For some commentators the service in Germany's Parliament (the Bundestag) was a proud moment to show how the country has developed, 69 years after Auschwitz was liberated by the Red Army.
But for others the memorials on Monday, which combined remembrance for both Holocaust victims and Russians killed by the Nazis, as January 27th also marked 70 years since the end of the siege of Leningrad, confused two separate groups of victims.
"It cannot be said enough – the whole of humanity must never be allowed to forget Auschwitz," the Neue Osnabrücker Zeitung wrote. "Contemporary witnesses are still around to tell us the tales of suffering from this camp and horrors from other places.
“But the number of these renowned Holocaust survivors is dwindling every year. In the long term, it will become increasingly difficult to keep alive the memory of the inhuman mass extermination and the death marches and to inform new generations about them.
“The Bundestag has once again been successful in not allowing this crucial day of remembrance of Auschwitz and the Holocaust to become a tedious ritual, a compulsory act. This year’s remembrance hour was another great moment in Parliament.”
Writing in Der Tagesspiegel, journalist Malte Lehming questioned the remembrance of both Russians and Holocaust victims on the same day.
"During the Second World War, 20 million Russians lost their lives. Soldiers of the Red Army liberated the Auschwitz concentration camp. Denying, relativizing or offsetting these figures with subsequent losses would be wrong.
“German guilt must also cover these crimes against Russians in the period of National Socialism. Remembrance of these crimes is both right and important. The only question is when should we remember them?
“January 27th is Holocaust Memorial Day. It is an international day of remembrance for all those who were murdered by Nazis in the concentration camps. But on January 27th, Russians also commemorate the lifting of the German army’s siege of Leningrad.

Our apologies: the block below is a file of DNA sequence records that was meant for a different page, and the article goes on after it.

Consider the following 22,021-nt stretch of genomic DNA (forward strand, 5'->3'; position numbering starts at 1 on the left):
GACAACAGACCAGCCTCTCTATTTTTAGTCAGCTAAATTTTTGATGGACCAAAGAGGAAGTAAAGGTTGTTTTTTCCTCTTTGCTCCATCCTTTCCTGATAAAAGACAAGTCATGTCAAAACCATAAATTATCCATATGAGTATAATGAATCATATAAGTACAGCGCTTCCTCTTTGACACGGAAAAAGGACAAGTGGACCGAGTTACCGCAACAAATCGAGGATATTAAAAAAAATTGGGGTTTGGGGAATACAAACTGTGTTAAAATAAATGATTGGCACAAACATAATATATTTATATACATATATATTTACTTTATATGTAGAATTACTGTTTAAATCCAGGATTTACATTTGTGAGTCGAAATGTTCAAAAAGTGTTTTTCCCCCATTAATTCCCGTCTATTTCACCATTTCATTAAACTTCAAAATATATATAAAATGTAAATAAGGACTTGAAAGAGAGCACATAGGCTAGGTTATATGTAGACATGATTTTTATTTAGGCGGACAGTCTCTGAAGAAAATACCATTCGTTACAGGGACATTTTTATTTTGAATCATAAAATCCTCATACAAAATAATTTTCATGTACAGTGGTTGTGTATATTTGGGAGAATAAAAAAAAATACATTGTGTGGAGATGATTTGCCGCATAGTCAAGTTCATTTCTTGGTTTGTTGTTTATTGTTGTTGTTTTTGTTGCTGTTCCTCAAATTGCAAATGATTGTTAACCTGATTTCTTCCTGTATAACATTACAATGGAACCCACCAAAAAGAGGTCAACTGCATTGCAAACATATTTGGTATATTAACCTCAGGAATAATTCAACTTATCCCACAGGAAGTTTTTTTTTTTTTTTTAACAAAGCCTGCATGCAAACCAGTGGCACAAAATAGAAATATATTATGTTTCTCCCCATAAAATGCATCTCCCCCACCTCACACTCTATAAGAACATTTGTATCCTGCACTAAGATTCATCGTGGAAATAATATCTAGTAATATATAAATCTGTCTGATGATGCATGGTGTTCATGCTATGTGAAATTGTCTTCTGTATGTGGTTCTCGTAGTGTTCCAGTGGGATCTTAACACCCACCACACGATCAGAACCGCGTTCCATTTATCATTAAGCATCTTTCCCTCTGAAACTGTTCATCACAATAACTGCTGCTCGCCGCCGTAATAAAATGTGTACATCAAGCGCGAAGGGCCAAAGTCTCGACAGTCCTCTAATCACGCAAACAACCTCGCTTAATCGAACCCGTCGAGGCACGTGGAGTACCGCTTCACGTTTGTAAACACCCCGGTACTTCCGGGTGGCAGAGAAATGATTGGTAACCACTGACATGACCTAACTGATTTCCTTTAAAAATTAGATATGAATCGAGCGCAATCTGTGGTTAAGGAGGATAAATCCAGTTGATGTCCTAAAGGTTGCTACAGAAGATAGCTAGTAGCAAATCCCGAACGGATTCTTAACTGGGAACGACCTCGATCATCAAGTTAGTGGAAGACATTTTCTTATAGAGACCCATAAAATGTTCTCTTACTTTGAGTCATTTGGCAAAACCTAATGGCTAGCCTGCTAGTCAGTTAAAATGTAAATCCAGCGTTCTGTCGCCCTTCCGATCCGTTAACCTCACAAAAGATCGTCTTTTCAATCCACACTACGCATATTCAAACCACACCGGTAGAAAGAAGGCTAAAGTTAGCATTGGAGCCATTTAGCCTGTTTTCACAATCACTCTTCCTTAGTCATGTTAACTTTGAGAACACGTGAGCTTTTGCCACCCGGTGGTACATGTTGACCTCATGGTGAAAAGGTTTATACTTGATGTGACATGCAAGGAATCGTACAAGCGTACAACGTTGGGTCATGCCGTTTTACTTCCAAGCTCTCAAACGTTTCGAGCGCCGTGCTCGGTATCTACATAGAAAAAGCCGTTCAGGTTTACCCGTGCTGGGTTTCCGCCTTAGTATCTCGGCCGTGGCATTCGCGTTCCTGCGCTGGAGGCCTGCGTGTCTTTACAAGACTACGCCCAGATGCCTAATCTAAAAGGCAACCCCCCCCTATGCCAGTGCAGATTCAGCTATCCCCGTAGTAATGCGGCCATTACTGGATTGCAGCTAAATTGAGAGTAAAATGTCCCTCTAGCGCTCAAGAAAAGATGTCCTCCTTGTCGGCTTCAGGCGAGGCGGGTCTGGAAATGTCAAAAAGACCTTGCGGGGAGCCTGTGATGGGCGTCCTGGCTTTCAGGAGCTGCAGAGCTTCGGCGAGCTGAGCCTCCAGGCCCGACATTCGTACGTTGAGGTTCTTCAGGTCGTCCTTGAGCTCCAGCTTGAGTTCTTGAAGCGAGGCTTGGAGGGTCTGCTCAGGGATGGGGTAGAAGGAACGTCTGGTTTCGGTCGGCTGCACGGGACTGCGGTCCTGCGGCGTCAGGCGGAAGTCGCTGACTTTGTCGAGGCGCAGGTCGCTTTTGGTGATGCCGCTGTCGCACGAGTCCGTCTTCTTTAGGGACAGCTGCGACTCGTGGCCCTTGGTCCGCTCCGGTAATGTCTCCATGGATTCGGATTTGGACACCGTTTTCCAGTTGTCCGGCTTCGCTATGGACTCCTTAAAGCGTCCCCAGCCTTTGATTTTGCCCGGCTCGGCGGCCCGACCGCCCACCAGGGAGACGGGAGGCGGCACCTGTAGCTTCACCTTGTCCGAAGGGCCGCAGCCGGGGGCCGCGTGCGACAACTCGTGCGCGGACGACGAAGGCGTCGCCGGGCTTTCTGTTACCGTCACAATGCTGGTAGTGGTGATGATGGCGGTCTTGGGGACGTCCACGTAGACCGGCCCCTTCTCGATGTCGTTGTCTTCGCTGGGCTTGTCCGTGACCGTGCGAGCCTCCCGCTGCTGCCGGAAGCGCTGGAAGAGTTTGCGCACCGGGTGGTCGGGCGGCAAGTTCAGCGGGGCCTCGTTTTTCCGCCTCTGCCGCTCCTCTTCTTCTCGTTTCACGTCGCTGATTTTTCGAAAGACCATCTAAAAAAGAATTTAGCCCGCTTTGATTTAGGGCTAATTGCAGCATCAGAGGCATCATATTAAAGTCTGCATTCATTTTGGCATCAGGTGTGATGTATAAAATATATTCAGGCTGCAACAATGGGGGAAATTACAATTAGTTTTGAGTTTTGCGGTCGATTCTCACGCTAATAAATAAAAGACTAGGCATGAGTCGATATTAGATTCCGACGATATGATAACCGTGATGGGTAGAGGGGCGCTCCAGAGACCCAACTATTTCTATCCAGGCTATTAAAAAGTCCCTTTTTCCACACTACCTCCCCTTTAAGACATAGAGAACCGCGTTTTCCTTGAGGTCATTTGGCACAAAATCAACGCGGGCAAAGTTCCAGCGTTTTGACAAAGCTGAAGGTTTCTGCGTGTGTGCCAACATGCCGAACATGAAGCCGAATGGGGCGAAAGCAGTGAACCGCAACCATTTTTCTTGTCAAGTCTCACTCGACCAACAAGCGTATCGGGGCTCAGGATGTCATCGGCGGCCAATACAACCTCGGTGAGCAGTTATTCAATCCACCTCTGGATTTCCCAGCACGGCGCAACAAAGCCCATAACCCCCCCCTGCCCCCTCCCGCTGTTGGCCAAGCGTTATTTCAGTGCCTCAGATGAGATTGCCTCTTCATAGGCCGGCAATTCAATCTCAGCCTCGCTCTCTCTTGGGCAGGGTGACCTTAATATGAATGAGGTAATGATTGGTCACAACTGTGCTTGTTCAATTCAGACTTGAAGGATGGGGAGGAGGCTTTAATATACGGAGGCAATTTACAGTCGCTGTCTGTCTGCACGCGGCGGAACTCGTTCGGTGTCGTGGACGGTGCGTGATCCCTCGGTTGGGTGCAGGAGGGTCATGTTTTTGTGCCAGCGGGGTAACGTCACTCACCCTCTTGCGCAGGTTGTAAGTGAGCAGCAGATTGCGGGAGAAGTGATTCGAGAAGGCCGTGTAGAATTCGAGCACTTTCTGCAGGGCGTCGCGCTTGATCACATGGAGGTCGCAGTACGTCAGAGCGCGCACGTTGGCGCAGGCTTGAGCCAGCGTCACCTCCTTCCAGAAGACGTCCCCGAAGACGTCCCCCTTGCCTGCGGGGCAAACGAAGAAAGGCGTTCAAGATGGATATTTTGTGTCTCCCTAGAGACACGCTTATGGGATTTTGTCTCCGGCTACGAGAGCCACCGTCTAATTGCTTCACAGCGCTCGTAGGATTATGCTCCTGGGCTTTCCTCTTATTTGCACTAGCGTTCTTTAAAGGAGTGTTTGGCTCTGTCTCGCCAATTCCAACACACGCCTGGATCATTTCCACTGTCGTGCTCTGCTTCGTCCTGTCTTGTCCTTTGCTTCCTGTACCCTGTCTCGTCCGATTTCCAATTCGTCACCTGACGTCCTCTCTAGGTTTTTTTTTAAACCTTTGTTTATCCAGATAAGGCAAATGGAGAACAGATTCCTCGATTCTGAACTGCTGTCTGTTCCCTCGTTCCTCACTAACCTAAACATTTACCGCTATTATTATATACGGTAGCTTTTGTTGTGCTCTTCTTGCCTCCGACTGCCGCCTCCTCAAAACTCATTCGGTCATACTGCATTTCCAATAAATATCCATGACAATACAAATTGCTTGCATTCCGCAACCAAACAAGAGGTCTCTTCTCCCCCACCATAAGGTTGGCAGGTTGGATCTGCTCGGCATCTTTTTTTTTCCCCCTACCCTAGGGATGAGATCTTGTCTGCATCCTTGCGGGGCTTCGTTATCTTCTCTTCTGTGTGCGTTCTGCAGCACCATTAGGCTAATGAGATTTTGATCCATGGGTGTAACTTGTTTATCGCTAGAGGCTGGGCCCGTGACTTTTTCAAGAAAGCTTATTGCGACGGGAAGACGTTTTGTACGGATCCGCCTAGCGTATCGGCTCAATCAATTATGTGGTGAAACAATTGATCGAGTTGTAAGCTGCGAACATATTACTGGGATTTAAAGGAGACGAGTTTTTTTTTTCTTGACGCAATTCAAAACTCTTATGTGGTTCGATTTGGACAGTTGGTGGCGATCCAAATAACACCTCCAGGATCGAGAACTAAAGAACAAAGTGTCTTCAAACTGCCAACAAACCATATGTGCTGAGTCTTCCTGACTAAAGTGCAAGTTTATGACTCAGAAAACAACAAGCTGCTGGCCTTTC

"It was therefore considered appropriate for the Bundestag and the President of Germany to extend the act of remembrance and concentrate – almost solely – on the suffering of the Russians.
“Yet extending this remembrance risks diluting the act itself, or, to put it more precisely – are all the enemies of the Nazi regime also Holocaust victims? Or does the specific nature of January 27th from a German standpoint get lost in this generalization?
For Henryk M. Broder writing in Die Welt, Auschwitz has become a "Disneyland for death".
“Although the Auschwitz Museum in Poland has more visitors from around the world each year than the number of people who were murdered in the camp, it seems that anti-Semitism and the tendency to trivialize the Holocaust has nonetheless been on the increase,” he wrote.
“We should recognize the admirable intentions of the curators of the Auschwitz Museum, one of the biggest tourist attractions in Poland.
“It would, of course, not be the first time in the history of education that good intentions have come to nothing or even been counterproductive. The “Central League of German citizens of Jewish Faith” sent out a call when World War I broke out to “comrades in faith” in the German Empire.
He added: “Auschwitz has not only become a Disneyland for death, whose visitors can scare themselves without fear of harm, it also corroborates the German-Jewish philosopher Theodor Lessing, who over 100 years ago said that history ‘gives meaning to the meaningless’.”